He rubbed his short hair with his young hand. There needed to be a war someplace close. He was in his bathroom, running the hot water. The war, if it was a good war, would be in the summer. He stood in a white shirt at the mirror, knowing he'd have to go to the war once it came. And then there would be a woman he loved waiting for him in the hallway. She'd leave the lights off while he washed his face, because it was night now and she saw the white of his shirt through the dark. The two of them would wait together for a nearby violence, somewhere just past the summer.
He dried his face and lay down to sleep. His days were mostly sleep and he awoke to that state where you can't make one word suggest a second one. The clothes he put on were limp with his dirt—like his sheets, they were starting to show some color of him.
He went to school in buildings whose wide layouts evidenced a softening of the body. His classes were exchanges of vocabulary, the assignment of new words to things that were not ideas.
"Pain," he'd say. The others would scowl down at their papers.
"Negative stimulus," the teacher said.
After class, at intersections he waited for a car to come, crash into him, and help him finally feel his bones through the safety around him. The cars stopped. Housewives watched him cross, disinfecting their hands.
This was the interior of the country, where he hadn't been raised and where it was difficult to discern whether the people were capable of romance. In an attempt to produce that helpful anxiety, he'd stop eating and then when very hungry, he ate. This was useful for a week. He tried his religion again, but could not conjure the fear of oblivion that had once transformed him—back when he misremembered himself according to his best stories.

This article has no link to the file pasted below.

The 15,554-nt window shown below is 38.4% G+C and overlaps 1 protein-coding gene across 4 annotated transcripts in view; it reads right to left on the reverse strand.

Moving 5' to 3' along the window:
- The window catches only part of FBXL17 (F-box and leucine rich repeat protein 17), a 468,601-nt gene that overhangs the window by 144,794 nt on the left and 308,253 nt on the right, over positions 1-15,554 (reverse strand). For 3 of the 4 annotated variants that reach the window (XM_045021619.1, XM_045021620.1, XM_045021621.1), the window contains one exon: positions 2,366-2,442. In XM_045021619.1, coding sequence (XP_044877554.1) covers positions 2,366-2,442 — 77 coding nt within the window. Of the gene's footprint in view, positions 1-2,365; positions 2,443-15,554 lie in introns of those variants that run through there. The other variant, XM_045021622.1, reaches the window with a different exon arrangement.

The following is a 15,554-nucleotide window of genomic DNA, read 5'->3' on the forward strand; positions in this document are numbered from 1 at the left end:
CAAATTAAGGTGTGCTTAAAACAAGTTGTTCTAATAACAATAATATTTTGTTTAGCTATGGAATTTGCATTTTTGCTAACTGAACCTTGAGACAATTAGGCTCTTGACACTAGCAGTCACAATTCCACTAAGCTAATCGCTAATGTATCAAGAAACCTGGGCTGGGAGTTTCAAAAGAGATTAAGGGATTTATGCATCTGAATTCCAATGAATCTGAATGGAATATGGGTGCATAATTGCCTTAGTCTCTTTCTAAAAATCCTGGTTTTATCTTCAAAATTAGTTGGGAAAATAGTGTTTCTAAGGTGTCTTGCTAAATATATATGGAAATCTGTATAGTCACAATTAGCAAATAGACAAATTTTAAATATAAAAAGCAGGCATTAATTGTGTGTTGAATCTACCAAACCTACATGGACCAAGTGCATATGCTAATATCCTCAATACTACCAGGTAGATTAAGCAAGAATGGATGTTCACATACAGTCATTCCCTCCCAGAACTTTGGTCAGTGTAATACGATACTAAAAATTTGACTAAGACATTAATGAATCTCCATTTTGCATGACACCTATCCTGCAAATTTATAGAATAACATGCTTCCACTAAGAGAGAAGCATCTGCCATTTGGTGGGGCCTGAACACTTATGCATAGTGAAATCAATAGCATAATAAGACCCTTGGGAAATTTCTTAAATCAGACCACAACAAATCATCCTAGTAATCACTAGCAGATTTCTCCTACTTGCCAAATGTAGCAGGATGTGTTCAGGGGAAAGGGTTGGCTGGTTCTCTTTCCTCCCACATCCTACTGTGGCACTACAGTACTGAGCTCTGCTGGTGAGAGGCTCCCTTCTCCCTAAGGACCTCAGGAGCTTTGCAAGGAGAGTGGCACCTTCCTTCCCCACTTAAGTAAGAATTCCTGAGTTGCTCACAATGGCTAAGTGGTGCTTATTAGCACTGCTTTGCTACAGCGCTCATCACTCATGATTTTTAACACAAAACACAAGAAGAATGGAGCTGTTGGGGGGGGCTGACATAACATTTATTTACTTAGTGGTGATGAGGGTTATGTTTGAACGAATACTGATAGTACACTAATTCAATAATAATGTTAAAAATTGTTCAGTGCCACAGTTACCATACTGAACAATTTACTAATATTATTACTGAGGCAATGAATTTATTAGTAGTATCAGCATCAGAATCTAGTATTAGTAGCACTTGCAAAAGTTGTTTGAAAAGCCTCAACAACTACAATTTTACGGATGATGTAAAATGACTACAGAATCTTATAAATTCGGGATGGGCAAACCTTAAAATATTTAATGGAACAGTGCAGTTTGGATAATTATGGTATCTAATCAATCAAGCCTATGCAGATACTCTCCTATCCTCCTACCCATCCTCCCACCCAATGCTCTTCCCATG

His own sense of death escaped him. His books sat unread.
A year passed. Friends moved. His rent went up and the university would still not surrender his degree. He withdrew from school owing to debt and took up with a nice girl who enjoyed her work. They lived together in a well-insulated apartment for young professionals.
There was a bar far into the cornfields where he sat away from the comfort of her and tried to remember himself. Moths circled the floodlight at the door. The men there spoke roughly when the women walked by in their long way. That night, this was years ago, everyone was silent while the men on the television news told them that the threat was no longer vague but was still far away. Explosions had been recorded. The war was there, they said, it was certain, and their best people were out looking for it. The man drank fast and then he left. He drove. He kept his foot clamped hard on the pedal while sweat stung from his pores. Oaks lined the road, grown thick from the size of the sky. Heat lightning flashed from the horizon. It must be true: he felt himself free with the possibility of capture.